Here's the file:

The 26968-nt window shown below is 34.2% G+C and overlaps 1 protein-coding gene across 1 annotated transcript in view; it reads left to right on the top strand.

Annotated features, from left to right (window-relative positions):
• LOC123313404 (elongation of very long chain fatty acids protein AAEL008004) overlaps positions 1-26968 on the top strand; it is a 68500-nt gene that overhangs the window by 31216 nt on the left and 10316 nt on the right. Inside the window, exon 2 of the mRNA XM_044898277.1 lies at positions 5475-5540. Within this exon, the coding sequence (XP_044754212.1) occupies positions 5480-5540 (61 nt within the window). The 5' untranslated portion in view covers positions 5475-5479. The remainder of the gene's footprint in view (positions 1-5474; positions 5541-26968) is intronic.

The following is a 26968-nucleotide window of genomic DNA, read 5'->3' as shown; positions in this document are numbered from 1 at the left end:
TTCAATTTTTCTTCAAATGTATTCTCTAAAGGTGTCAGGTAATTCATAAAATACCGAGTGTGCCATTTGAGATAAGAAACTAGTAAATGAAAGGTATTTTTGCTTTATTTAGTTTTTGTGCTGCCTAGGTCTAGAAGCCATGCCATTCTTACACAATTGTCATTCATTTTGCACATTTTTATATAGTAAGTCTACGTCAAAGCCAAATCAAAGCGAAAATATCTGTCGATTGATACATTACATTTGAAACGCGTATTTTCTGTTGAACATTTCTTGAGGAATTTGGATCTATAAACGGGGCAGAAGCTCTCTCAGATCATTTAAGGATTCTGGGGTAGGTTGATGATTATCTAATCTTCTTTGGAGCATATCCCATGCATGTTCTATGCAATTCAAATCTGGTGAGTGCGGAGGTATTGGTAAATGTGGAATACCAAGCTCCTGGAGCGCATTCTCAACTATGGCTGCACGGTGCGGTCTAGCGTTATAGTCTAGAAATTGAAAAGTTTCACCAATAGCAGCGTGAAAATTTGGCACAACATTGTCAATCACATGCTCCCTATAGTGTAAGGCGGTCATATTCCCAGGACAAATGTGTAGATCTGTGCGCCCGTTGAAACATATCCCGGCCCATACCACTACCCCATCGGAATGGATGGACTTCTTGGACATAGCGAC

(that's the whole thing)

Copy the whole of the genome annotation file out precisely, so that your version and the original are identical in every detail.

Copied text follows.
The 26968-nt window shown below is 34.2% G+C and overlaps 1 protein-coding gene across 1 annotated transcript in view; it reads left to right on the top strand.

Annotated features, from left to right (window-relative positions):
• LOC123313404 (elongation of very long chain fatty acids protein AAEL008004) overlaps positions 1-26968 on the top strand; it is a 68500-nt gene that overhangs the window by 31216 nt on the left and 10316 nt on the right. Inside the window, exon 2 of the mRNA XM_044898277.1 lies at positions 5475-5540. Within this exon, the coding sequence (XP_044754212.1) occupies positions 5480-5540 (61 nt within the window). The 5' untranslated portion in view covers positions 5475-5479. The remainder of the gene's footprint in view (positions 1-5474; positions 5541-26968) is intronic.

The following is a 26968-nucleotide window of genomic DNA, read 5'->3' as shown; positions in this document are numbered from 1 at the left end:
TTCAATTTTTCTTCAAATGTATTCTCTAAAGGTGTCAGGTAATTCATAAAATACCGAGTGTGCCATTTGAGATAAGAAACTAGTAAATGAAAGGTATTTTTGCTTTATTTAGTTTTTGTGCTGCCTAGGTCTAGAAGCCATGCCATTCTTACACAATTGTCATTCATTTTGCACATTTTTATATAGTAAGTCTACGTCAAAGCCAAATCAAAGCGAAAATATCTGTCGATTGATACATTACATTTGAAACGCGTATTTTCTGTTGAACATTTCTTGAGGAATTTGGATCTATAAACGGGGCAGAAGCTCTCTCAGATCATTTAAGGATTCTGGGGTAGGTTGATGATTATCTAATCTTCTTTGGAGCATATCCCATGCATGTTCTATGCAATTCAAATCTGGTGAGTGCGGAGGTATTGGTAAATGTGGAATACCAAGCTCCTGGAGCGCATTCTCAACTATGGCTGCACGGTGCGGTCTAGCGTTATAGTCTAGAAATTGAAAAGTTTCACCAATAGCAGCGTGAAAATTTGGCACAACATTGTCAATCACATGCTCCCTATAGTGTAAGGCGGTCATATTCCCAGGACAAATGTGTAGATCTGTGCGCCCGTTGAAACATATCCCGGCCCATACCACTACCCCATCGGAATGGATGGACTTCTTGGACATAGCGAC